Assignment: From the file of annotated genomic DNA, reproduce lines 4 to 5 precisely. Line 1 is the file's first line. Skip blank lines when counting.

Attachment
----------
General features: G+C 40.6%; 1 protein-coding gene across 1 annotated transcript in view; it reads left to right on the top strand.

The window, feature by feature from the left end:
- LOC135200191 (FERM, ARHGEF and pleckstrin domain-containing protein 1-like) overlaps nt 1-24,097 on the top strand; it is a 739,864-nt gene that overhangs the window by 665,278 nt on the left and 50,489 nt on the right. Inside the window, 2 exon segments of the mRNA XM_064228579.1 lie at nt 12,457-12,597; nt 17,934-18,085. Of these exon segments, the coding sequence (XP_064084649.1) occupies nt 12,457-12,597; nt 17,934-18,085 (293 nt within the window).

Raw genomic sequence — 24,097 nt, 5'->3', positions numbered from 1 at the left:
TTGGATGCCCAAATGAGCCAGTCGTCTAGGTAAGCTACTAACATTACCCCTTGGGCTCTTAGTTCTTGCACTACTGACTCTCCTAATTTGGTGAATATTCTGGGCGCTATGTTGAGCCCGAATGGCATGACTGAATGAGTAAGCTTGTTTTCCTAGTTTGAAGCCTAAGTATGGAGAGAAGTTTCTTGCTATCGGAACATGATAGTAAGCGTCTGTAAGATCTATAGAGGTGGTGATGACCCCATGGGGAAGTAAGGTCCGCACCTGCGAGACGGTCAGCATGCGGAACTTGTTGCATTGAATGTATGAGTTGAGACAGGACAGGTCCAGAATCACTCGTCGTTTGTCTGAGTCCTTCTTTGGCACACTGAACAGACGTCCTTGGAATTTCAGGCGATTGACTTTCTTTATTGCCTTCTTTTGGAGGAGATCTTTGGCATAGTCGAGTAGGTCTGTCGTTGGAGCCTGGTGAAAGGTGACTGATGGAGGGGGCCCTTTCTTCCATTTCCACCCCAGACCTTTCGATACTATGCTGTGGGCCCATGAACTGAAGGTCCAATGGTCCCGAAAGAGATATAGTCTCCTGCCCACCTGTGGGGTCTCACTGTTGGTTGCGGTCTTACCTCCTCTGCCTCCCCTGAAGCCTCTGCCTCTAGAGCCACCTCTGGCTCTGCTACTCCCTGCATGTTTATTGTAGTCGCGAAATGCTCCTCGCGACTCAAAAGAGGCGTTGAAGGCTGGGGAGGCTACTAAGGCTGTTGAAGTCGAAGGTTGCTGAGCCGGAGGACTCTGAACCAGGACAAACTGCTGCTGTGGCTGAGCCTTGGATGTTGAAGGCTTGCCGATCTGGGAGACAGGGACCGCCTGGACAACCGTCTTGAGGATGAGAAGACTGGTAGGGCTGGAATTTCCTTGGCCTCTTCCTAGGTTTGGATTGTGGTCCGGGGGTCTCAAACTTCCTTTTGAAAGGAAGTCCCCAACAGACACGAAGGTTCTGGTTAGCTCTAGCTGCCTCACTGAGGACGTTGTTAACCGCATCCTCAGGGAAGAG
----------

Raw genomic sequence — 24,097 nt, 5'->3', positions numbered from 1 at the left:
TTGGATGCCCAAATGAGCCAGTCGTCTAGGTAAGCTACTAACATTACCCCTTGGGCTCTTAGTTCTTGCACTACTGACTCTCCTAATTTGGTGAATATTCTGGGCGCTATGTTGAGCCCGAATGGCATGACTGAATGAGTAAGCTTGTTTTCCTAGTTTGAAGCCTAAGTATGGAGAGAAGTTTCTTGCTATCGGAACATGATAGTAAGCGTCTGTAAGATCTATAGAGGTGGTGATGACCCCATGGGGAAGTAAGGTCCGCACCTGCGAGACGGTCAGCATGCGGAACTTGTTGCATTGAATGTATGAGTTGAGACAGGACAGGTCCAGAATCACTCGTCGTTTGTCTGAGTCCTTCTTTGGCACACTGAACAGACGTCCTTGGAATTTCAGGCGATTGACTTTCTTTATTGCCTTCTTTTGGAGGAGATCTTTGGCATAGTCGAGTAGGTCTGTCGTTGGAGCCTGGTGAAAGGTGACTGATGGAGGGGGCCCTTTCTTCCATTTCCACCCCAGACCTTTCGATACTATGCTGTGGGCCCATGAACTGAAGGTCCAATGGTCCCGAAAGAGATATAGTCTCCTGCCCACCTGTGGGGTCTCACTGTTGGTTGCGGTCTTACCTCCTCTGCCTCCCCTGAAGCCTCTGCCTCTAGAGCCACCTCTGGCTCTGCTACTCCCTGCATGTTTATTGTAGTCGCGAAATGCTCCTCGCGACTCAAAAGAGGCGTTGAAGGCTGGGGAGGCTACTAAGGCTGTTGAAGTCGAAGGTTGCTGAGCCGGAGGACTCTGAACCAGGACAAACTGCTGCTGTGGCTGAGCCTTGGATGTTGAAGGCTTGCCGATCTGGGAGACAGGGACCGCCTGGACAACCGTCTTGAGGATGAGAAGACTGGTAGGGCTGGAATTTCCTTGGCCTCTTCCTAGGTTTGGATTGTGGTCCGGGGGTCTCAAACTTCCTTTTGAAAGGAAGTCCCCAACAGACACGAAGGTTCTGGTTAGCTCTAGCTGCCTCACTGAGGACGTTGTTAACCGCATCCTCAGGGAAGAG